Bare shelves indicate a critical shortage of food items at Lunch Break’s Red Bank facility. The charitable nonprofit that marks 30 years of service in 2013 is putting out the call for more food donations in advance of its October fundraising gala. (Click to enlarge)
Press release from Lunch Break
Founded in 1983 as the first Monmouth County soup kitchen and pantry by a group of concerned citizens, Lunch Break is currently the largest and most accessible such facility. Today, Executive Director Gwendolyn Love, her staff, and more than 2,000 volunteers continue that original commitment and so much more — but even as the nonprofit prepares to celebrate 30 years of service to the community, the director points out that “our resources are critically low.”
“With summer vacation over and the push to get kids back to school and the signs of fall popping up everywhere, at Lunch Break the sign of fall is bare shelves in the pantry,” says Love. “The toughest times of year for us are September and October, as well as February and March, where we face critical shortages. We try to plan for these months, but with the daily increase in demand for our services, when the food is gone, it’s gone. It’s heart wrenching to plan and not be able to meet the need.”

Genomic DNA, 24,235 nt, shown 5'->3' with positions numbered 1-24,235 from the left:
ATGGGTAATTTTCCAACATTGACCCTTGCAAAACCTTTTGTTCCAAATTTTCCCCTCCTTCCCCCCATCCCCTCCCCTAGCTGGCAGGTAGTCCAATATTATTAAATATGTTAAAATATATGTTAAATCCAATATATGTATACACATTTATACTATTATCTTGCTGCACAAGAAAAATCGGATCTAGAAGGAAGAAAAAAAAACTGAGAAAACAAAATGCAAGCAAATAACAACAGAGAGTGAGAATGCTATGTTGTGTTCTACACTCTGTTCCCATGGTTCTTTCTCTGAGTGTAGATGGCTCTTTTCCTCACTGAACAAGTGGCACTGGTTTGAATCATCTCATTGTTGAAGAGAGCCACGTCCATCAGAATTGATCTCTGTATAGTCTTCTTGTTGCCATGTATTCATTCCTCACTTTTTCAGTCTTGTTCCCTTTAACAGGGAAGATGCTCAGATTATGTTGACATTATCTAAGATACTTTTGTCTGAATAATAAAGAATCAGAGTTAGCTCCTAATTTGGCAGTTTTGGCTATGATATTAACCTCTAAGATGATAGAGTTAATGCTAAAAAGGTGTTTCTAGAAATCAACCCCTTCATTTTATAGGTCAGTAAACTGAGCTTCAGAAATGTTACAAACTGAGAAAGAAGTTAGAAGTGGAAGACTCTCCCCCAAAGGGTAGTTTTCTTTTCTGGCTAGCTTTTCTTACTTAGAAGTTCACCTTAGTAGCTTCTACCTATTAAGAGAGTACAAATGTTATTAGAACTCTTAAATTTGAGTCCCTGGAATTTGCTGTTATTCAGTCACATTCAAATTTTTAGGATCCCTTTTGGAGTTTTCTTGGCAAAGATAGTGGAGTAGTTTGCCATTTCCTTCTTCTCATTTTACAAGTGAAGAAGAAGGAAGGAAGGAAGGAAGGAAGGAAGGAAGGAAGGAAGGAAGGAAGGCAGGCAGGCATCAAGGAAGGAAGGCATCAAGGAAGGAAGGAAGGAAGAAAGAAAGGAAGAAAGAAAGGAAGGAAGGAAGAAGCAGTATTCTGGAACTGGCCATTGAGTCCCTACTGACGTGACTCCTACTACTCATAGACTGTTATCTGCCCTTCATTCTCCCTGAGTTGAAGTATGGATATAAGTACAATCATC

“Unfortunately, it’s a sign of the times,” said Love. In a study released last week by the Legal Services of the New Jersey Poverty Research Institute it was concluded that over two million people in New Jersey struggle to meet their basic needs. This represents a significant increase of over 300,000 since the beginning of the economic recession.
A month ago Lunch Break was forced to reduce the amount of groceries provided to families from the food pantry, prompting Love to oberve that “it’s an overwhelming feeling…if we don’t get food, people are going to go hungry. We’re almost to the season of giving, but we’re not quite there yet.”
Love added that many don’t know that Lunch Break is Monmouth County’s first and most accessible soup kitchen and food pantry, and this year celebrates 30 years alleviating hunger. “Our guests come from near and far—from Keansburg, Keyport, Union Beach, Seaside Heights, Point Pleasant, Neptune, and Asbury Park—to name a few. We are open six days a week and we are so much more than a meal to so many.”
“Our Suited for Success program last year outfitted over 125 individuals for job interviews, and we accept new and gently used clothing. We provide families with holiday food baskets at Thanksgiving, Easter and Christmas, we offer cooking classes for children, a toy program for children over the December holidays and we partner with over a dozen local social service organizations to provide health screenings, visual testing, affordable housing referrals, veterans assistance, and more, all in our facility in Red Bank,” said Love.
Tickets are available for the annual Lunch Break Gala, scheduled for October 21 at the Navesink Country Club from 6 to 10 pm. Lunch Break is located at 121 Drs. James Parker Blvd. in Red Bank, and can be reached at 732-747-8577. For more information about Lunch Break visit www.lunchbreak.org.